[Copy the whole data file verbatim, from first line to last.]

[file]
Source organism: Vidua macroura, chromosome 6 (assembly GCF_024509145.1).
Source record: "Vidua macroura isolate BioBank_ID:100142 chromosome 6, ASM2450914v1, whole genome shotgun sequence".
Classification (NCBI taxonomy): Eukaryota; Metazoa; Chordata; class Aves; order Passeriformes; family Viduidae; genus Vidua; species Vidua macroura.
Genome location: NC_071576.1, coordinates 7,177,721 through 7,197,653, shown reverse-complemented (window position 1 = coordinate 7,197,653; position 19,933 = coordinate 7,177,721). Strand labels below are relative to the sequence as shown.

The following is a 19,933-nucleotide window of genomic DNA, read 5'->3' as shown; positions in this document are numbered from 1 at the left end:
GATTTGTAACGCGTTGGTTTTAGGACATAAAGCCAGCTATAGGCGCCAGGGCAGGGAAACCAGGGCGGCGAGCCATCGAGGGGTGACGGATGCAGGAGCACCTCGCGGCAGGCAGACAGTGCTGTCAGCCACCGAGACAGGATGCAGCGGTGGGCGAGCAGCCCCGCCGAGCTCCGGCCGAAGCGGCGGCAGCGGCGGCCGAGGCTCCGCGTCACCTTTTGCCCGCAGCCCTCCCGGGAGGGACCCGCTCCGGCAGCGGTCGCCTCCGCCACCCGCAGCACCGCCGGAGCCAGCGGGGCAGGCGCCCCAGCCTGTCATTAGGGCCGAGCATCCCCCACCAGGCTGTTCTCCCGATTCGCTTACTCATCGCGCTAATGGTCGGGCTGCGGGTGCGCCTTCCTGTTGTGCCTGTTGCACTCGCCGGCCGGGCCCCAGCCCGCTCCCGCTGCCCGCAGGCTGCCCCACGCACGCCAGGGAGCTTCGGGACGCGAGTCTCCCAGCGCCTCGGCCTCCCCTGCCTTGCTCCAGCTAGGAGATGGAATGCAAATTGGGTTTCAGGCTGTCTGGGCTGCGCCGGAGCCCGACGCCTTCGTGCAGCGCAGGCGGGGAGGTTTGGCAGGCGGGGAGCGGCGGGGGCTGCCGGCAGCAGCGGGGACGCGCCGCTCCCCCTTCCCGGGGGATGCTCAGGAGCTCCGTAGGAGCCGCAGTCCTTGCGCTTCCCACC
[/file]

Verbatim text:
Source organism: Vidua macroura, chromosome 6 (assembly GCF_024509145.1).
Source record: "Vidua macroura isolate BioBank_ID:100142 chromosome 6, ASM2450914v1, whole genome shotgun sequence".
Classification (NCBI taxonomy): Eukaryota; Metazoa; Chordata; class Aves; order Passeriformes; family Viduidae; genus Vidua; species Vidua macroura.
Genome location: NC_071576.1, coordinates 7,177,721 through 7,197,653, shown reverse-complemented (window position 1 = coordinate 7,197,653; position 19,933 = coordinate 7,177,721). Strand labels below are relative to the sequence as shown.

The following is a 19,933-nucleotide window of genomic DNA, read 5'->3' as shown; positions in this document are numbered from 1 at the left end:
GATTTGTAACGCGTTGGTTTTAGGACATAAAGCCAGCTATAGGCGCCAGGGCAGGGAAACCAGGGCGGCGAGCCATCGAGGGGTGACGGATGCAGGAGCACCTCGCGGCAGGCAGACAGTGCTGTCAGCCACCGAGACAGGATGCAGCGGTGGGCGAGCAGCCCCGCCGAGCTCCGGCCGAAGCGGCGGCAGCGGCGGCCGAGGCTCCGCGTCACCTTTTGCCCGCAGCCCTCCCGGGAGGGACCCGCTCCGGCAGCGGTCGCCTCCGCCACCCGCAGCACCGCCGGAGCCAGCGGGGCAGGCGCCCCAGCCTGTCATTAGGGCCGAGCATCCCCCACCAGGCTGTTCTCCCGATTCGCTTACTCATCGCGCTAATGGTCGGGCTGCGGGTGCGCCTTCCTGTTGTGCCTGTTGCACTCGCCGGCCGGGCCCCAGCCCGCTCCCGCTGCCCGCAGGCTGCCCCACGCACGCCAGGGAGCTTCGGGACGCGAGTCTCCCAGCGCCTCGGCCTCCCCTGCCTTGCTCCAGCTAGGAGATGGAATGCAAATTGGGTTTCAGGCTGTCTGGGCTGCGCCGGAGCCCGACGCCTTCGTGCAGCGCAGGCGGGGAGGTTTGGCAGGCGGGGAGCGGCGGGGGCTGCCGGCAGCAGCGGGGACGCGCCGCTCCCCCTTCCCGGGGGATGCTCAGGAGCTCCGTAGGAGCCGCAGTCCTTGCGCTTCCCACC